Grind for August 30th
“Originality is the fine art of remembering what you hear but forgetting where you heard it.”
– Laurence J. Peter
Hong Kong: As protests continue, police fire live rounds
This week marks the 12th consecutive week of protests in Hong Kong.
The unrest was sparked this summer when Hong Kong leader Carrie Lam announced her consideration of a bill that would have allowed Hong Kong to send criminal suspects to China for trial.
Since then, the protest has evolved into an anti-government movement in which millions of residents have taken to the streets to demand democratic reform, Lam’s resignation, and an investigation into police brutality.
This Sunday, police used water cannons to disperse protestors. At least one gunshot was fired.
It was the first time either weapon had been used against the protestors.
Police claimed the gunshot was a warning, but video footage shows police aiming guns at civilians. The protestors fought back with metal poles, bricks, and petrol bombs.
Earlier this month, Amnesty International warned Hong Kong that water cannons could cause serious injuries and make the unrest worse.
As I wrote earlier, the civil unrest in Hong Kong is likely to result in a complete takeover by the Chinese government. Nobody is going to help them, Carrie Lam will cooperate with Beijing, and Hong Kong will fall to Communism.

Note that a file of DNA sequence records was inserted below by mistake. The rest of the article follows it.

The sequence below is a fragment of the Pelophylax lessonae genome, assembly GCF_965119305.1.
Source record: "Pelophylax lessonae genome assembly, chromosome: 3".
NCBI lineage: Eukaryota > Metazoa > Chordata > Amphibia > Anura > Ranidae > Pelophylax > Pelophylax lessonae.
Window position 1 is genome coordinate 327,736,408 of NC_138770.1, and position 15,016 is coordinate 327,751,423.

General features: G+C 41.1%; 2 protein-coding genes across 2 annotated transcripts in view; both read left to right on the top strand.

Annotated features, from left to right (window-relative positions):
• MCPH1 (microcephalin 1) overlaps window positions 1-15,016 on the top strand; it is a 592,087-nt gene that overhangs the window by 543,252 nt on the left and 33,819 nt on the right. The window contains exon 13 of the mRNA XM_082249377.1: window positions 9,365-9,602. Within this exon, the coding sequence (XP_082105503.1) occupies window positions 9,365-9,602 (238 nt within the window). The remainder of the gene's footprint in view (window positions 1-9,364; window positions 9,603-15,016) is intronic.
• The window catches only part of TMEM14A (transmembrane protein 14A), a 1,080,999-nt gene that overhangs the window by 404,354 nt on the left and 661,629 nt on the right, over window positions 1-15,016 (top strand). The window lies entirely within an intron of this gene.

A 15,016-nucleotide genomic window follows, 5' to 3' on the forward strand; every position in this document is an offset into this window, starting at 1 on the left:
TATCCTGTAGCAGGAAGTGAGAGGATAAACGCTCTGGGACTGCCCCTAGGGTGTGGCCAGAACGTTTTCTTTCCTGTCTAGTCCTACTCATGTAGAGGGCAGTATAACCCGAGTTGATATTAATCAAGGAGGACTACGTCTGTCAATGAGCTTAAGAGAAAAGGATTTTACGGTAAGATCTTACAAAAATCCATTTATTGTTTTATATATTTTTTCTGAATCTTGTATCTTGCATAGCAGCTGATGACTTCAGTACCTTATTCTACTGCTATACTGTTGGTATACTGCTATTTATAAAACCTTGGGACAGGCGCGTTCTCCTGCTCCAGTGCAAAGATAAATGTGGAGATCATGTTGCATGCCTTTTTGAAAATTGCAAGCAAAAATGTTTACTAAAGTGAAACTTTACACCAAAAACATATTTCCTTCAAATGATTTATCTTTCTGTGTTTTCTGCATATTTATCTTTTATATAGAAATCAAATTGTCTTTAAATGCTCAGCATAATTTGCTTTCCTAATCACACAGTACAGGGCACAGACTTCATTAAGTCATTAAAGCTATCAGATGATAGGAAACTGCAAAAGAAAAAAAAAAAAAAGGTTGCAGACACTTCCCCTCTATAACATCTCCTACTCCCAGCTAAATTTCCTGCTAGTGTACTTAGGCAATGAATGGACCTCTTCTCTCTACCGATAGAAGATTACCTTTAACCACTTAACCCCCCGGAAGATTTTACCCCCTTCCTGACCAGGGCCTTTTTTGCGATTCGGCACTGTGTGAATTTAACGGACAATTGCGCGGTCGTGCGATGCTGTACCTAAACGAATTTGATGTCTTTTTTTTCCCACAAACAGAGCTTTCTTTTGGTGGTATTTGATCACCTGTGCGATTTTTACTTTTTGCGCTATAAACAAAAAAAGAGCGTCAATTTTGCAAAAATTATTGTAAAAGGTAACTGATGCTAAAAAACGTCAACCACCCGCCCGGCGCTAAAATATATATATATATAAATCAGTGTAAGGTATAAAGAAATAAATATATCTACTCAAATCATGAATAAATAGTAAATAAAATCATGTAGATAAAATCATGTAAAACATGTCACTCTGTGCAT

Chinese biotech company Sinogene wants to clone your pet and its memories
China’s first successfully cloned cat was born on July 21st, 2019.
The cat is biologically identical to the cat it was cloned from – a feline named Garlic who died of urinary tract disease.
“I decided to clone him because he was so special and unforgettable,” says pet owner Huang Yu.
The only problem with Garlic 2.0 is that he has a different personality and is forming his own memories.
“To make the cloned animal share the same memories with the original, the company is considering the use of artificial intelligence or man-machine interface technology to store them or even pass the memories to cloned animals,” reported the Chinese newspaper Global Times.
Despite critics’ concerns about cloning’s effects on pet health and shelter populations, Sinogene has “several” people offering to pay more than $35,000 to have their pets cloned.
Sinogene also offers a dog cloning service (which costs approximately $53,500) and is thinking about using its technology to clone endangered animals.
GOOD TO THE LAST DROP:
Did you know… More than 2,500 left-handed people a year are killed from using products made for right-handed people.